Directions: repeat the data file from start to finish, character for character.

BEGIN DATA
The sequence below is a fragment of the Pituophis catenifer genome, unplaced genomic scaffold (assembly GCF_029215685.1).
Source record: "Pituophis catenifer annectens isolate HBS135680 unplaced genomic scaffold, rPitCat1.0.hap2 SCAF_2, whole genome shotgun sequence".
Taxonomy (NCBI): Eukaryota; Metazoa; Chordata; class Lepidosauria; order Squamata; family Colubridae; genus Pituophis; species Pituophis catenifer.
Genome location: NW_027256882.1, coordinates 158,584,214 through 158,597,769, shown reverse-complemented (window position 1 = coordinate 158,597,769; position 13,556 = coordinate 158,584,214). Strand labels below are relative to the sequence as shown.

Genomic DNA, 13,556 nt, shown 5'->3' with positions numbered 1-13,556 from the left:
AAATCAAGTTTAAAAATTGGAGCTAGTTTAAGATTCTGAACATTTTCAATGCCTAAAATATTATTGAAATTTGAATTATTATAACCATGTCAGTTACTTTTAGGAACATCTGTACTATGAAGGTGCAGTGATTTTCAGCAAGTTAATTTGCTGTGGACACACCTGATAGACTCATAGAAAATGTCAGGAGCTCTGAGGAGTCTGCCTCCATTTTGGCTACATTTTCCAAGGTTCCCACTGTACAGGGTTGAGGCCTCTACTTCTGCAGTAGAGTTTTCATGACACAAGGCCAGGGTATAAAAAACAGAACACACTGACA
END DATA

The sequence below is a fragment of the Pituophis catenifer genome, unplaced genomic scaffold (assembly GCF_029215685.1).
Source record: "Pituophis catenifer annectens isolate HBS135680 unplaced genomic scaffold, rPitCat1.0.hap2 SCAF_2, whole genome shotgun sequence".
Taxonomy (NCBI): Eukaryota; Metazoa; Chordata; class Lepidosauria; order Squamata; family Colubridae; genus Pituophis; species Pituophis catenifer.
Genome location: NW_027256882.1, coordinates 158,584,214 through 158,597,769, shown reverse-complemented (window position 1 = coordinate 158,597,769; position 13,556 = coordinate 158,584,214). Strand labels below are relative to the sequence as shown.

Genomic DNA, 13,556 nt, shown 5'->3' with positions numbered 1-13,556 from the left:
AAATCAAGTTTAAAAATTGGAGCTAGTTTAAGATTCTGAACATTTTCAATGCCTAAAATATTATTGAAATTTGAATTATTATAACCATGTCAGTTACTTTTAGGAACATCTGTACTATGAAGGTGCAGTGATTTTCAGCAAGTTAATTTGCTGTGGACACACCTGATAGACTCATAGAAAATGTCAGGAGCTCTGAGGAGTCTGCCTCCATTTTGGCTACATTTTCCAAGGTTCCCACTGTACAGGGTTGAGGCCTCTACTTCTGCAGTAGAGTTTTCATGACACAAGGCCAGGGTATAAAAAACAGAACACACTGACA